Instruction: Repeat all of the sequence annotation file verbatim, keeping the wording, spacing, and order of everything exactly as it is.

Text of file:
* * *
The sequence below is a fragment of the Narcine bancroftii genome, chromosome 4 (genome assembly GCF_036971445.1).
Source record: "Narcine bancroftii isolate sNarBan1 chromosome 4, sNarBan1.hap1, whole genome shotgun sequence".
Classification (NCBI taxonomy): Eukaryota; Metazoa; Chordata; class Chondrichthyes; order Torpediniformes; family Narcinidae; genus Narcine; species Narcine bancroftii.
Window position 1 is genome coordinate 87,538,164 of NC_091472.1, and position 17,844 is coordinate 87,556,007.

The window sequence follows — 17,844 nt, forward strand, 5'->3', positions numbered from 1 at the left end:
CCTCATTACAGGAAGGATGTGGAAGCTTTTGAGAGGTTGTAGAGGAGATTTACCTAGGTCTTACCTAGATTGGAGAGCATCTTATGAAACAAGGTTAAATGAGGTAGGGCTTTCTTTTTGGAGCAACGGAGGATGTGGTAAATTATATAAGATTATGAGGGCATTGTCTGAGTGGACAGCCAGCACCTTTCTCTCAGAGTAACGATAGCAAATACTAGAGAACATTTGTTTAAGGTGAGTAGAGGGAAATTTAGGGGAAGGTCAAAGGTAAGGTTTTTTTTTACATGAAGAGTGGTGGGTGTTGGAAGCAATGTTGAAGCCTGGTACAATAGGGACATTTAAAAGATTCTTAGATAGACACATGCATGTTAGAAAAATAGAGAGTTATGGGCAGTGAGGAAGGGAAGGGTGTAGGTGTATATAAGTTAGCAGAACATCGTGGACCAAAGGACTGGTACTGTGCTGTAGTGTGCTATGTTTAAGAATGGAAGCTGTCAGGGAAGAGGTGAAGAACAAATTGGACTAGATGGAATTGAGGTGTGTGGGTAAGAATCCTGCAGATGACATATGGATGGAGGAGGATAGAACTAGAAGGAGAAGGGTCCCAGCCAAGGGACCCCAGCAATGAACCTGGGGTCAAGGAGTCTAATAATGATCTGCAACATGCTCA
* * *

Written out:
The sequence below is a fragment of the Narcine bancroftii genome, chromosome 4 (genome assembly GCF_036971445.1).
Source record: "Narcine bancroftii isolate sNarBan1 chromosome 4, sNarBan1.hap1, whole genome shotgun sequence".
Classification (NCBI taxonomy): Eukaryota; Metazoa; Chordata; class Chondrichthyes; order Torpediniformes; family Narcinidae; genus Narcine; species Narcine bancroftii.
Window position 1 is genome coordinate 87,538,164 of NC_091472.1, and position 17,844 is coordinate 87,556,007.

The window sequence follows — 17,844 nt, forward strand, 5'->3', positions numbered from 1 at the left end:
CCTCATTACAGGAAGGATGTGGAAGCTTTTGAGAGGTTGTAGAGGAGATTTACCTAGGTCTTACCTAGATTGGAGAGCATCTTATGAAACAAGGTTAAATGAGGTAGGGCTTTCTTTTTGGAGCAACGGAGGATGTGGTAAATTATATAAGATTATGAGGGCATTGTCTGAGTGGACAGCCAGCACCTTTCTCTCAGAGTAACGATAGCAAATACTAGAGAACATTTGTTTAAGGTGAGTAGAGGGAAATTTAGGGGAAGGTCAAAGGTAAGGTTTTTTTTTACATGAAGAGTGGTGGGTGTTGGAAGCAATGTTGAAGCCTGGTACAATAGGGACATTTAAAAGATTCTTAGATAGACACATGCATGTTAGAAAAATAGAGAGTTATGGGCAGTGAGGAAGGGAAGGGTGTAGGTGTATATAAGTTAGCAGAACATCGTGGACCAAAGGACTGGTACTGTGCTGTAGTGTGCTATGTTTAAGAATGGAAGCTGTCAGGGAAGAGGTGAAGAACAAATTGGACTAGATGGAATTGAGGTGTGTGGGTAAGAATCCTGCAGATGACATATGGATGGAGGAGGATAGAACTAGAAGGAGAAGGGTCCCAGCCAAGGGACCCCAGCAATGAACCTGGGGTCAAGGAGTCTAATAATGATCTGCAACATGCTCA